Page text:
Rolando’s grapes are completely organic, not even any copper sulfate. I suppose in a bad year for molds he simply makes the best wine he can and hopes for a better season next year.

His ‘winery’ is a workroom on the ground level of the villa, katty-cornered from our apartment, which is naturally cooled by the earth itself. Rolando uses a hand-cranked crusher-destemmer, then throws the must into two large plastic containers, perhaps five feet tall and about the same in diameter at the top. They undergo the primary stage of fermentation here, when fermentation is so vigorous there is no need for a closed container. Then they go into stainless-steel cylinders, the elfin cousins of the huge ones at Marino, and in this case not mechanically cooled. The vintage takes place in October, and by February the wine is ready to be racked off the lees into glass carboys which line a shelf along one wall, where they slowly finish their aging. Rolando bottles by hand, of course, and uses simple plastic ‘corks’, cheaper and more hygienic.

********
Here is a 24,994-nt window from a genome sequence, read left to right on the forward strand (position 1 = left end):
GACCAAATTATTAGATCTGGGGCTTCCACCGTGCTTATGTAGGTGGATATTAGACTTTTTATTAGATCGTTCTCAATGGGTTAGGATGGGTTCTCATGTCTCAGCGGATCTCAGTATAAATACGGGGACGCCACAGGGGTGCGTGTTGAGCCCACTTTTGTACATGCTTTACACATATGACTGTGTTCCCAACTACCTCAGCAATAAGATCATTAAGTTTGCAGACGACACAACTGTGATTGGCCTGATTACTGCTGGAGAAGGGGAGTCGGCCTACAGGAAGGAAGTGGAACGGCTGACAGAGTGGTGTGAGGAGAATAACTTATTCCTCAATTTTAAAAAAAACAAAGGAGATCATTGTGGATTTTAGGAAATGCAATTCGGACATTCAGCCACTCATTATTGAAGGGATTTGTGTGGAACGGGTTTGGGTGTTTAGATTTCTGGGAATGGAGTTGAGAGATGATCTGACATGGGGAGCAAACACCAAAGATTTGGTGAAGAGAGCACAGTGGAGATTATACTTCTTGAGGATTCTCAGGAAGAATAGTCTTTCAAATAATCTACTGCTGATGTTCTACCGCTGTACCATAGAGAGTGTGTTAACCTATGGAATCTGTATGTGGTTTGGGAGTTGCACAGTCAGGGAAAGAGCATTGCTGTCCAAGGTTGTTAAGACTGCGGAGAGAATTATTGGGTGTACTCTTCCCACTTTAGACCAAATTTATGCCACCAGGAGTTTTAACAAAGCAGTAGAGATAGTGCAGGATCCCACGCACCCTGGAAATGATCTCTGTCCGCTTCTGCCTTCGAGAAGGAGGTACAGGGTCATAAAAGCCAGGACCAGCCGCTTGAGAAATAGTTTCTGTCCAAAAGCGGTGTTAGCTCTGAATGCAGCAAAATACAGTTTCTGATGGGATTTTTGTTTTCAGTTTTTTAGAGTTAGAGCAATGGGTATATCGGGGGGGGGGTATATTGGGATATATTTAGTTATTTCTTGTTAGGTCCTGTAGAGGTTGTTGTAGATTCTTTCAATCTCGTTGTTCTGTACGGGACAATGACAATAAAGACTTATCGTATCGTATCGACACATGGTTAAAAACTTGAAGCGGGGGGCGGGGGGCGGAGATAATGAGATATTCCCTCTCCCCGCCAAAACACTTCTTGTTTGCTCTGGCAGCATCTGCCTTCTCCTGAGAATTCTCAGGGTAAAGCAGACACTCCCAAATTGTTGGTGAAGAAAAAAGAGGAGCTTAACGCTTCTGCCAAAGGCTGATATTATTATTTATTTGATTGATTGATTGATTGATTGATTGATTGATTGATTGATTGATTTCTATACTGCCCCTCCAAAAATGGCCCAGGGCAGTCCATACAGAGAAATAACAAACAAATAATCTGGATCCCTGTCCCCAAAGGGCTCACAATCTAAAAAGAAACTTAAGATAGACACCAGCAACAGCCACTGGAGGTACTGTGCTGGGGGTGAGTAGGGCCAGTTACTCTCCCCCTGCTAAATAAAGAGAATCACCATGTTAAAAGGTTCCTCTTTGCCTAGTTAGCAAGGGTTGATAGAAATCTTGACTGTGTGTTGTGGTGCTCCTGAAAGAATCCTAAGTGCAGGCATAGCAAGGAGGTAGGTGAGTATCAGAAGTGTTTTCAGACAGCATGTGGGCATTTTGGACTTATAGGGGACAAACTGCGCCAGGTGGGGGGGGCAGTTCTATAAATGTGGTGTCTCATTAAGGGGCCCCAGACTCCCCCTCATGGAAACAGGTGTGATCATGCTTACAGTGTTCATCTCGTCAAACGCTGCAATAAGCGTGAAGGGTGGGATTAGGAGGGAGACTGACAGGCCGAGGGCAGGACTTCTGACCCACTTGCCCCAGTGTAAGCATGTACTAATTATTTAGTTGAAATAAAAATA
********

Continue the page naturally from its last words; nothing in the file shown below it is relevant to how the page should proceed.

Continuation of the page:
We tasted one of Rolando wines, a Barbera. Rolando explained that he uses about 80% Barbera grapes and 20% white Arnese. For balance and aroma? No, the Arnese have some residual sugar and they are what gives the wine its fizz. Rolando uses a specially designed plastic stopper which accepts a wire ‘cage’ just like the cork ones do on commercial sparklers. The wine is not really fizzy, spumante as the Italians say, but more a frizzante, just a pleasant bit of sparkle. There is also a bit of residual sweetness. Not my favorite style of wine, but still delicious; the aroma and fruitiness of the Barbera grapes were all there, the wine was perfectly balanced and ‘healthy’. Plus, the companionship was a great vintage.